The Kidnapped Child Who Became a Poet

“The weird thing about growing up kidnapped,” Shane McCrae, the 47-year-old American poet, told me in his melodious, reedy voice one rainy afternoon in May, “is if it happens early enough, there’s a way in which you kind of don’t know.”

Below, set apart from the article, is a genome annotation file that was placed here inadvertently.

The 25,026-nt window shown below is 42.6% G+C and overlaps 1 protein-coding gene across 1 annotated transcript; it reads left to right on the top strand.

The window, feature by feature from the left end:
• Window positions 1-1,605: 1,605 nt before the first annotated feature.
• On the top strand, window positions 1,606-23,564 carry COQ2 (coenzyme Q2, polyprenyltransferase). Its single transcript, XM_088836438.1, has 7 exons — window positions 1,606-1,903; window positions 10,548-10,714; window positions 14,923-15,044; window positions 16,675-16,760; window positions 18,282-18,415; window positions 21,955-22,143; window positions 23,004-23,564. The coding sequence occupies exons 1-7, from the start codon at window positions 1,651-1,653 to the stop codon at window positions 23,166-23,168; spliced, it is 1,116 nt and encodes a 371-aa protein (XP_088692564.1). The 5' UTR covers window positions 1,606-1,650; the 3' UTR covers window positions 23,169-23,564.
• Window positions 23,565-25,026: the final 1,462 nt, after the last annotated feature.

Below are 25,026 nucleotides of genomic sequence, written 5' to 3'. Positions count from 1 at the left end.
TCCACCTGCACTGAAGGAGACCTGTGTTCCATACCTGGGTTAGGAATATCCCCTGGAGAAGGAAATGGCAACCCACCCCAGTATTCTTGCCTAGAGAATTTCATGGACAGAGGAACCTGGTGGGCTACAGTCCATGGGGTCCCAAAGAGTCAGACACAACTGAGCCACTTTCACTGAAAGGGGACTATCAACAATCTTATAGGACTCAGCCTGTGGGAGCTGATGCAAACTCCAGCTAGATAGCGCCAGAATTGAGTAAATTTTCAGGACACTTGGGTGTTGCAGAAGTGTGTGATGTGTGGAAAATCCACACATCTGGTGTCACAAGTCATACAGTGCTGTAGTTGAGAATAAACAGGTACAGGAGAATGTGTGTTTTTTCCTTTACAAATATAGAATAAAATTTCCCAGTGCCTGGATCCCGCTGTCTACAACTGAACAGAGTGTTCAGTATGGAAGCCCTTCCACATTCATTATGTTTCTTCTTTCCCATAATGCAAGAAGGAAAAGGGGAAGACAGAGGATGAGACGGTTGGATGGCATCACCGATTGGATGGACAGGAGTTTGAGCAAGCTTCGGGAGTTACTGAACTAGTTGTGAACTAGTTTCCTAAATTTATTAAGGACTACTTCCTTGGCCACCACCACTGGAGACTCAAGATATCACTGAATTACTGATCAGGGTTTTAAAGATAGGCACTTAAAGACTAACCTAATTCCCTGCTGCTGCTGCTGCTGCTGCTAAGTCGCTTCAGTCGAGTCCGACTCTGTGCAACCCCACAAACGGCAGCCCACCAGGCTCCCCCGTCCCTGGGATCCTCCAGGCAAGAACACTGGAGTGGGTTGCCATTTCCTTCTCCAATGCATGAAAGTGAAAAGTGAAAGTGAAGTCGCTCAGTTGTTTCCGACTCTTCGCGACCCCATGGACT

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There was no reason for McCrae to have known. What unfolded in McCrae’s childhood — between a June day in 1979 when his white grandmother took him from his Black father and disappeared, and another day, 13 years later, when McCrae opened a phone book in Salem, Ore., found a name he hoped was his father’s and placed a call — is both an unambiguous story of abduction and a convoluted story of complicity. It loops through the American landscape, from Oregon to Texas to California to Oregon again, and, even now, wends through the vaster emotional country of a child and his parents. And because so much of what happened to McCrae happened in homes where he was beaten and lied to and threatened, where he was made to understand that Black people were inferior to whites, where he was taught to hail Hitler, where he was told that his dark skin meant he tanned easily but, no, not that he was Black, it’s a story that’s been hard for McCrae to piece together.